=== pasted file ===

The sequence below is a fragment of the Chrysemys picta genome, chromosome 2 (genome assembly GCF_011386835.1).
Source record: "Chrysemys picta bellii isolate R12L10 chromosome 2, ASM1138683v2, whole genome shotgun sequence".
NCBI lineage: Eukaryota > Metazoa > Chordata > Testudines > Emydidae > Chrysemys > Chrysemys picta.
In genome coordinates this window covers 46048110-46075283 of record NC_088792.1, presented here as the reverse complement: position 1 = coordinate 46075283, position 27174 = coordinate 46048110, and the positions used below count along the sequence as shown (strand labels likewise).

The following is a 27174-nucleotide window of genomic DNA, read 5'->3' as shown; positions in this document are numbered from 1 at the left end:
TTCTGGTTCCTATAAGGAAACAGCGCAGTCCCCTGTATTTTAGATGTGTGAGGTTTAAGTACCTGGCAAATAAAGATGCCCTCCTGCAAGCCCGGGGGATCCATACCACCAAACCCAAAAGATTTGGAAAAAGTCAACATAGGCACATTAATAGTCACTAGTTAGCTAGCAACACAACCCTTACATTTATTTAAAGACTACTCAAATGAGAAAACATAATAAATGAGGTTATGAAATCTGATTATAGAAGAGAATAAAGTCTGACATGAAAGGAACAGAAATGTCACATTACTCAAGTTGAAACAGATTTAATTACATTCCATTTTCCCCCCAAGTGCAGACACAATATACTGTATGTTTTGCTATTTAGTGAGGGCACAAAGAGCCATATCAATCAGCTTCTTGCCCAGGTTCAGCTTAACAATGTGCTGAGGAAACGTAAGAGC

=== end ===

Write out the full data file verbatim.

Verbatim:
The sequence below is a fragment of the Chrysemys picta genome, chromosome 2 (genome assembly GCF_011386835.1).
Source record: "Chrysemys picta bellii isolate R12L10 chromosome 2, ASM1138683v2, whole genome shotgun sequence".
NCBI lineage: Eukaryota > Metazoa > Chordata > Testudines > Emydidae > Chrysemys > Chrysemys picta.
In genome coordinates this window covers 46048110-46075283 of record NC_088792.1, presented here as the reverse complement: position 1 = coordinate 46075283, position 27174 = coordinate 46048110, and the positions used below count along the sequence as shown (strand labels likewise).

The following is a 27174-nucleotide window of genomic DNA, read 5'->3' as shown; positions in this document are numbered from 1 at the left end:
TTCTGGTTCCTATAAGGAAACAGCGCAGTCCCCTGTATTTTAGATGTGTGAGGTTTAAGTACCTGGCAAATAAAGATGCCCTCCTGCAAGCCCGGGGGATCCATACCACCAAACCCAAAAGATTTGGAAAAAGTCAACATAGGCACATTAATAGTCACTAGTTAGCTAGCAACACAACCCTTACATTTATTTAAAGACTACTCAAATGAGAAAACATAATAAATGAGGTTATGAAATCTGATTATAGAAGAGAATAAAGTCTGACATGAAAGGAACAGAAATGTCACATTACTCAAGTTGAAACAGATTTAATTACATTCCATTTTCCCCCCAAGTGCAGACACAATATACTGTATGTTTTGCTATTTAGTGAGGGCACAAAGAGCCATATCAATCAGCTTCTTGCCCAGGTTCAGCTTAACAATGTGCTGAGGAAACGTAAGAGC